“I believe, to my core, that everybody has the potential to be creative – whatever form that creativity takes – and that to encourage such development is a noble thing,” says president of Pixar and Disney Animation Ed Catmull in a new book, Creativity, Inc.
“More interesting to me, though, are the blocks that get in the way, often without us noticing, and hinder the creativity that resides within any thriving company.”
Catmull, a co-founder of the Pixar studio together with Steve Jobs and John Lasseter, uses the book to describe the transformative potential of creativity within organisations. He argues that managers must “loosen the controls, not tighten them” and “pay attention to and engage with anything that creates fear” in their companies in order to establish creative working cultures.
The advice is timely given that new research, seen exclusively by Marketing Week , finds that less than half of UK employees feel that their working culture is geared towards creativity.
Although 78 per cent of employees regard creative thought to be important to the success of their organisation, only 46 per cent agree that they are encouraged to think creatively at work, finds the study by brand experience agency Jack Morton Worldwide.
Freedom to fail
The survey of more than 1,000 employees across various functions including marketing finds that 30 per cent feel their company does not formally reward creativity, while 23 per cent say their business does not allow them the ‘freedom to fail’.
Despite these concerns, most employees (72 per cent) feel that creativity is an important route to success in their role. In addition, 45 per cent say that the opportunity to work in a company that encourages creative thinking would be a key motivator in accepting a new position, while 66 per cent believe that people can learn to think creatively and are not just born with inherently creative skills.
Tim Leighton, joint head of creative at Jack Morton Worldwide, suggests that many businesses are still trapped in an “industrial revolution way of thinking” whereby their strategies are process-driven and geared around productivity, rather than creative approaches to new problems.
“The difference between what’s going on in corporate culture versus the demand from employees is surprising and fascinating,” he says. “The workforce understands the challenges of today’s world and the fact that they need to be creative in order to address those challenges. The onus now is on corporate culture to catch up with this perception.”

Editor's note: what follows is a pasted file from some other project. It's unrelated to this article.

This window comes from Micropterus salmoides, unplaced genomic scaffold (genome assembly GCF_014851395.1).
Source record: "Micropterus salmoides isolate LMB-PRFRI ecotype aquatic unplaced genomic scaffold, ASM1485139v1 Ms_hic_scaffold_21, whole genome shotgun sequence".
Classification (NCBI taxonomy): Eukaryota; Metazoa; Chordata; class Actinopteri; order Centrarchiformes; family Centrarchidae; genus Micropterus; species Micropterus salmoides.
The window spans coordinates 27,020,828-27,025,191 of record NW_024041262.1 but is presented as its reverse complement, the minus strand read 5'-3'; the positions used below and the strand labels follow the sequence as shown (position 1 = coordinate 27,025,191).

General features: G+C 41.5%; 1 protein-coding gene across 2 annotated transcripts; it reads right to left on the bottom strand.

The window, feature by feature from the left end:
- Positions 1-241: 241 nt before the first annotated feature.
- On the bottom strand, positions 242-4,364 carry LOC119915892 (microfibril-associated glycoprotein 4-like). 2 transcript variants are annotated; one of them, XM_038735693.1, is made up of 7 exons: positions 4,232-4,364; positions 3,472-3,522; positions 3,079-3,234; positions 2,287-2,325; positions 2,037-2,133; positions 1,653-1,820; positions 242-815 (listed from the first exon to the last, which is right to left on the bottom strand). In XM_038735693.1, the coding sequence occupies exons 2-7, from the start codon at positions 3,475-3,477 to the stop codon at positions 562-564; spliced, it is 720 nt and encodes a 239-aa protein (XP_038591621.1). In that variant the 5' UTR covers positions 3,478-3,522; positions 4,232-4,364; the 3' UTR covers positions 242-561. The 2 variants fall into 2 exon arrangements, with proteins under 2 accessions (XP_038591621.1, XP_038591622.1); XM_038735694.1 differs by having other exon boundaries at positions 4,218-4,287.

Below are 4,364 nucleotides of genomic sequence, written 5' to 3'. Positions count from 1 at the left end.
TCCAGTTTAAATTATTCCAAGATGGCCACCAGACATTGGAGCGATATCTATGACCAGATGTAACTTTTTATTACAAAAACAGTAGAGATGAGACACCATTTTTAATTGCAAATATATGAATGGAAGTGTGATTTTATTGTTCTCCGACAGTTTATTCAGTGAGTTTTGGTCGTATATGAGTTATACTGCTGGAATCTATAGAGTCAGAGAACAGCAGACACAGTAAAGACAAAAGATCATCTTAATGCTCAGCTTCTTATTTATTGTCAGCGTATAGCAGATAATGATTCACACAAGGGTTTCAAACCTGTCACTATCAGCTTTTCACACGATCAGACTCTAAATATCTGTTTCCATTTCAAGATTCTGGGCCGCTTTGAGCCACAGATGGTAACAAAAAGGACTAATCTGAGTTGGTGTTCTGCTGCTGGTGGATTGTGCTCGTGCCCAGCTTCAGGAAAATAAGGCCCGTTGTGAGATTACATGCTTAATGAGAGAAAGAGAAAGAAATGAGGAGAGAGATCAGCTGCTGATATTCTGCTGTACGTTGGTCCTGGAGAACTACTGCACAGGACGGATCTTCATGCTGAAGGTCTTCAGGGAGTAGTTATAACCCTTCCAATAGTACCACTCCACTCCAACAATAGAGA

Looking specifically at working practices, 22 per cent of employees say that their company’s physical working environment does not provide the space and inspiration for creative thought, while 23 per cent believe they are not encouraged to hold spontaneous meetings and discussions.
Around a third of employees (30 per cent) say that their organisation’s main method of idea creation is brainstorms – a practice that Leighton believes is outdated and counter-intuitive. “Brainstorming simply reinforces the myth that creativity can be taken out of a box at a special place and time,” he says.
“It has become a byword for a rather bizarre meeting that makes everyone feel slightly better about their jobs but that doesn’t actually achieve much and that doesn’t fuel creativity within a business on a daily basis.”
Paul D’Arcy, senior vice-president of marketing at jobs website Indeed.com, seeks to encourage a more organic approach to creativity within his business by removing the “layers of approval” needed for decision making and by empowering staff with data and insight tools. While he takes a lead in setting the strategy and objectives of different projects, he also empowers employees to come up with their own creative solutions.
“As long as something fits with the strategy, the default answer is often going to be yes and not no,” he says. “An environment where no is the answer or where the highest paid person’s ideas always come first never leads to strong creativity.”